Sleepless (and saucy) in Brussels


Maison Antoine, Brussels

Known as the best frites in Brussels, today I'm making a pilgrimage to Maison Antoine, Place Jourdan

It’s 4am here in Brussels, Belgium, where I’ve been working for the past few days. Long hours of meetings and a reception at the European Parliament last night (where the nibbles and drinks were lovely) have left me restless. I can’t sleep, and my mind is going over and over the plan for the day.

This plan involves attending more meetings and catching a train back to England, but will also provide a precious three-hour window, within which I will make a cross-city trek, noisily rolling my suitcase over old cobbles, to indulge in two of Brussels’s delicacies.

1. Les frites. 

Destination: Maison Antoine.

The mis-attributed ‘French’ fries were born here in Belgium. On this trip, the Frites Goddess is smiling upon me, for she has given me a hotel room on Place Jourdan, the location of what is arguably the very best frites in Brussels: Maison Antoine. This place has been serving up one of Belgium’s great delights for more than 50 years. I remember it from when I lived here, and can’t wait to try it again today. However, a burning question remains: which sauce will I choose for dipping my frites?

Among those who know me, it’s no secret that I’m a sauce woman, especially when it comes to fries. In America, the ketchup flows freely from squeezy bottles. In the UK, I’m accustomed to having to request (and pay for) extra ketchup in plastic packets. Belgians, however, take saucing to new heights, offering more than a dozen sauces for your frites, dolloped atop the crispy spears, which are served in paper cones. Maison Antoine has 29 varieties.

That’s twenty. Nine.

… Now perhaps you understand why I’m awake at 4 am.

I have one opportunity for frites on this trip, before catching my train this afternoon. I must choose wisely. Once I’ve ordered my frites, there won’t be much time to make decisions. There is likely to be a queue of people behind me, and I will be expected to know what I want. Andalouse? Bernaise? Tartare Maison? I may make a special prayer to the Frites Goddess now, asking for the wisdom to quickly choose the optimal sauce, and, while I’m at it, that I don’t burn my tongue in my haste to eat my Antoine’s frites.

2. Les chocolats.

Mysterious pillow chocolates

These little babies appeared on my pillow last night while I was out. They are not from a humble little Belgian choclatier, but are still very tasty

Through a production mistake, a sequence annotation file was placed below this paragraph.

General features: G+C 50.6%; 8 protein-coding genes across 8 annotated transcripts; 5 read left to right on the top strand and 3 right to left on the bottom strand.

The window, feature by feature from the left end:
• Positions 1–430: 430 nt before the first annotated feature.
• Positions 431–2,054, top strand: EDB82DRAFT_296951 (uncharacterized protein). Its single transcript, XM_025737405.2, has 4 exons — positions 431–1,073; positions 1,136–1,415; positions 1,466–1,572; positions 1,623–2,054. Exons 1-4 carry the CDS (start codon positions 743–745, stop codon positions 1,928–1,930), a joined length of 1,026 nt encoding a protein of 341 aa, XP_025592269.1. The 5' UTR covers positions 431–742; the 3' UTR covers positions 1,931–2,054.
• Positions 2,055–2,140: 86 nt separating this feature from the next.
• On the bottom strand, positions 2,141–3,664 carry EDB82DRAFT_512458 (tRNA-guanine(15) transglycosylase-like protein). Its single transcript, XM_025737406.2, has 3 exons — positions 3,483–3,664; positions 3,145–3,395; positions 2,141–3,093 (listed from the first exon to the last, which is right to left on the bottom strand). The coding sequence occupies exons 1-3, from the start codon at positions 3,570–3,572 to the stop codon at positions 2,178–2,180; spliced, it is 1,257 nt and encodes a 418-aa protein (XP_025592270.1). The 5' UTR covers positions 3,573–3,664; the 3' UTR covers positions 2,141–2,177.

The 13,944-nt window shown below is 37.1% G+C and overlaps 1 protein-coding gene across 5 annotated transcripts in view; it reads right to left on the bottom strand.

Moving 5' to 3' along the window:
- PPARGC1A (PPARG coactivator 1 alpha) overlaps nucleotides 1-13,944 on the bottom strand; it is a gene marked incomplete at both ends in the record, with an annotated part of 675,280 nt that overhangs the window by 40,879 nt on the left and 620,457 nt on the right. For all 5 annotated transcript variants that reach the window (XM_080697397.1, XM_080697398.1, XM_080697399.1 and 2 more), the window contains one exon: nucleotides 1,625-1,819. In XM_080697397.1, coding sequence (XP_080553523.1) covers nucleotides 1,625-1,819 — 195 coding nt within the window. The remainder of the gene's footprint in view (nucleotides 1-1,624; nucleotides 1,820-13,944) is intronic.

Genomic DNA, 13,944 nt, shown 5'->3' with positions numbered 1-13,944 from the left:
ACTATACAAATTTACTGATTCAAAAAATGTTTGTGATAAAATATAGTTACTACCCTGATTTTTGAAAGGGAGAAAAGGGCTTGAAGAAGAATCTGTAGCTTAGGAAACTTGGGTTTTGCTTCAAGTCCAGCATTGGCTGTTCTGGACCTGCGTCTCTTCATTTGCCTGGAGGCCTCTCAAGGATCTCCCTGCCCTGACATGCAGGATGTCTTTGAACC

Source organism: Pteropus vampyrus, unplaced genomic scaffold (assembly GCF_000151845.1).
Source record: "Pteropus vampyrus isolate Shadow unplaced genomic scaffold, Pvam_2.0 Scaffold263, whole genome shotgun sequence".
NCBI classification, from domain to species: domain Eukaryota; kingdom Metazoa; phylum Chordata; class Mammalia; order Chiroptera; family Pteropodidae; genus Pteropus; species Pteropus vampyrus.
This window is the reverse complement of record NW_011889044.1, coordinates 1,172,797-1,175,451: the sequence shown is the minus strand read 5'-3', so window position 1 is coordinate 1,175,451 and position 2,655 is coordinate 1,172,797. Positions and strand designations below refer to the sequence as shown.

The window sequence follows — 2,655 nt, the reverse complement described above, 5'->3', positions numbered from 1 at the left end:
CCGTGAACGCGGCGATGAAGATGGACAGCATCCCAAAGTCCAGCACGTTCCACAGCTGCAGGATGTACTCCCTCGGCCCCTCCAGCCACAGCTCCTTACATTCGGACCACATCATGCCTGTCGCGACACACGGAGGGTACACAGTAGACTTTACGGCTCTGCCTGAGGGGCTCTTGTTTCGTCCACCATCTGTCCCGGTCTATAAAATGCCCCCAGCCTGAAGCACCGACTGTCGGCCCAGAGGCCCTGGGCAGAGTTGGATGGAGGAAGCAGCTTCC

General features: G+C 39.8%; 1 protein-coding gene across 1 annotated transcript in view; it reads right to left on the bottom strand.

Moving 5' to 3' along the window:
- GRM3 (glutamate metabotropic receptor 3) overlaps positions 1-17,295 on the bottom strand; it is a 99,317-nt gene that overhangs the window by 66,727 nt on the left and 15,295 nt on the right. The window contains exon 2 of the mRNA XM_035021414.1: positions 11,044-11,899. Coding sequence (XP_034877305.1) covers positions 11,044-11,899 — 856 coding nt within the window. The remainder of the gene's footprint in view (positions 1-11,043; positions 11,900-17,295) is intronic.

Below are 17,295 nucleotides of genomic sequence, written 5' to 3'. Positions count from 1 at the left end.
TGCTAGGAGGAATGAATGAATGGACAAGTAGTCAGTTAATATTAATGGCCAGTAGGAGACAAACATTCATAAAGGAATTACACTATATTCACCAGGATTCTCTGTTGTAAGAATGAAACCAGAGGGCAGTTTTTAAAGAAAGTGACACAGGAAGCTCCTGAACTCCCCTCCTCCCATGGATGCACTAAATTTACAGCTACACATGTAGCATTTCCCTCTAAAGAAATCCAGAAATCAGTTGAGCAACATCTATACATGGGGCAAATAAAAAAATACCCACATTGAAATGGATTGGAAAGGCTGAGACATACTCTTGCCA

Destination: an as-yet-unknown but highly recommended choclatier

In a world where most chocolate is processed and sold by a few multinational companies, the small, humble chocolatier still has a presence here in Belgium, and I plan to lend my support by buying as many boxes as I can fit in my suitcase.

To this end, I have sent a message to my Belgian friend S — who invited me for dinner and a delectable chocolate cake on Monday night — to find out the location of her favourite chocolatier. This really is the only way to buy chocolates in Belgium: recommendations from Belgians. A Belgian colleague I spoke to yesterday agreed that it is hard to find the most wonderful things about Brussels unless you ask a local. While this is true in many places, I can confirm it was the case for me — when I lived here, I didn’t know half of the culinary joys of this wonderful city. Fortunately, I get the chance to make up for lost time during these brief business trips, and am lucky to now have Belgian friends, who are generous in sharing what they know.

The metaphysics of great food

Though I do love good chocolate, I am aware that chocolate growers are not always the most well-taken-care-of in the agriculture industry, so I try to buy fairly traded chocolate. This is easy in the UK, but less so here in Belgium. However, this is changing according to some reports, and I’ve noticed the Fair Trade label on chocolate bars in the supermarkets here more than ever. Fortunately, many small choclatiers do make an effort to find ethical sources for their cocoa, so that gives me some peace of mind. According to Fernando Pessoa, a Portuguese poet (1888-1935): ” … there’s no metaphysics on Earth like chocolate.” I’d agree, but would also say there’s nothing on Earth like guilt-free (fairly traded) Belgian chocolate, so I’m pleased to see the promising trends.

And to Senhor Pessoa I’d have to say that it’s a tough call which is the most metaphysically lovely on Earth: chocolate, or some well-sauced Belgian frites. Maybe by the end of today I will have an answer.

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